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The most common symptoms of throat polyps are a hoarse or deeper voice or a breathy sounding voice similar to laryngitis. Most people who have them do not display any symptoms and even larger polyps are rarely felt. Polyps are noncancerous growths which appear in the throat, usually on the vocal cords. In some cases pain may be present at the time of diagnosis, but this is typically caused from another condition, often the same condition which led to polyps.
Those who use their voices continuously, such as lecturers or professional singers, are at a higher risk of developing throat polyps. Smokers may also be at an increased risk. Polyps are fleshy lumps which grow on the surface of the mucus membranes in the throat, although they usually occur on the vocal cords and the layer of tissue surrounding them. When they reach a very large size, throat polyps may cause hoarseness or a breathy sounding voice.
Unlike polyps found in the colon, throat polyps do not necessarily mean someone is at a high risk of cancer. Risk factors for throat growths may be similar to those which cause cancer, such as cigarette smoke or excessive alcohol consumption. Often, polyps in the throat are never noticed and they may fall off on their own and then exit the body through the digestive tract.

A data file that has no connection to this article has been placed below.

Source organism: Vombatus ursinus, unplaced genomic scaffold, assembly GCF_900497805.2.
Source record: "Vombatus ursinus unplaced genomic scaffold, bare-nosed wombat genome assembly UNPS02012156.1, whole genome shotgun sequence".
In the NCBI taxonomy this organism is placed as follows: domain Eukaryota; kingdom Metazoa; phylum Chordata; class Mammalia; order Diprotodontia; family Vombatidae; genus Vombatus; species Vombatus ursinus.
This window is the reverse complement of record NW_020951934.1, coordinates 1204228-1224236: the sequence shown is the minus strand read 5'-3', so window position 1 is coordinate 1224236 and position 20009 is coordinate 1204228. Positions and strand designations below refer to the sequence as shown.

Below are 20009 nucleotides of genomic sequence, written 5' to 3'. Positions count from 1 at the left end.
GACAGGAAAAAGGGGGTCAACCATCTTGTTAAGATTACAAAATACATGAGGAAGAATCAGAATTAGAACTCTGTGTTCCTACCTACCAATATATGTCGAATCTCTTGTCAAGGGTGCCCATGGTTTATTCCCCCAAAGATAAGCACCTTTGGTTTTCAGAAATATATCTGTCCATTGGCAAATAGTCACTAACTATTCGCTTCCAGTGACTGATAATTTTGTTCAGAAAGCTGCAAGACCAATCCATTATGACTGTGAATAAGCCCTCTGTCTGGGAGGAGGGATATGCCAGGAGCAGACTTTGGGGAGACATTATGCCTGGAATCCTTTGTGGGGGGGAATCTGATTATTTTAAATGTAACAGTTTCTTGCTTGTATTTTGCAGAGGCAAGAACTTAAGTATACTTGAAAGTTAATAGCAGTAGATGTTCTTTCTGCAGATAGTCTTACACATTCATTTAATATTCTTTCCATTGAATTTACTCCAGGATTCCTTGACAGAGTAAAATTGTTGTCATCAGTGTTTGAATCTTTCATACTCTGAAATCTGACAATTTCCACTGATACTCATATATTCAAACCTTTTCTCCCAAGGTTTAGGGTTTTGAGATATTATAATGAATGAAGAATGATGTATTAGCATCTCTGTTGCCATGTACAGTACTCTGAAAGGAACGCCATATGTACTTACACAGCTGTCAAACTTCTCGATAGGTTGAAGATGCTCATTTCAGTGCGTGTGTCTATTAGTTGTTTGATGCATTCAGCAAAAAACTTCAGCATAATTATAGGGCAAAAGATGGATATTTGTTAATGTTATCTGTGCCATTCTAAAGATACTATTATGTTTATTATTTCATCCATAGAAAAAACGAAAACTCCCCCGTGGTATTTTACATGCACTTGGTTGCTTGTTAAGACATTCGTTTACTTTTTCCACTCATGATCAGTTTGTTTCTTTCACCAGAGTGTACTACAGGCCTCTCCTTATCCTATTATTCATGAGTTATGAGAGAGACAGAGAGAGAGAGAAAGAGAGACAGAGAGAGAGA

Large throat polyps which cause symptoms may need to be surgically removed. This is generally a simple operation, although therapy to regain full function of the vocal cords may be needed. In lesser cases patients may simply be advised to stop using their voices for weeks at a time. This gives the vocal cords time to rest and the polyps may shrink and disappear over time.
Since throat polyps have many of the same symptoms of throat cancer, it is important that anyone who notices a marked change in the tone of his or her voice or who is experiencing long-term hoarseness to seek the advice of a doctor. Throat cancers are relatively rare in those who do not smoke or chew tobacco, but may occur even in those with no known risks. Most of the time another benign cause will be to blame for symptoms, such as allergies, the common cold, or overuse of the voice.
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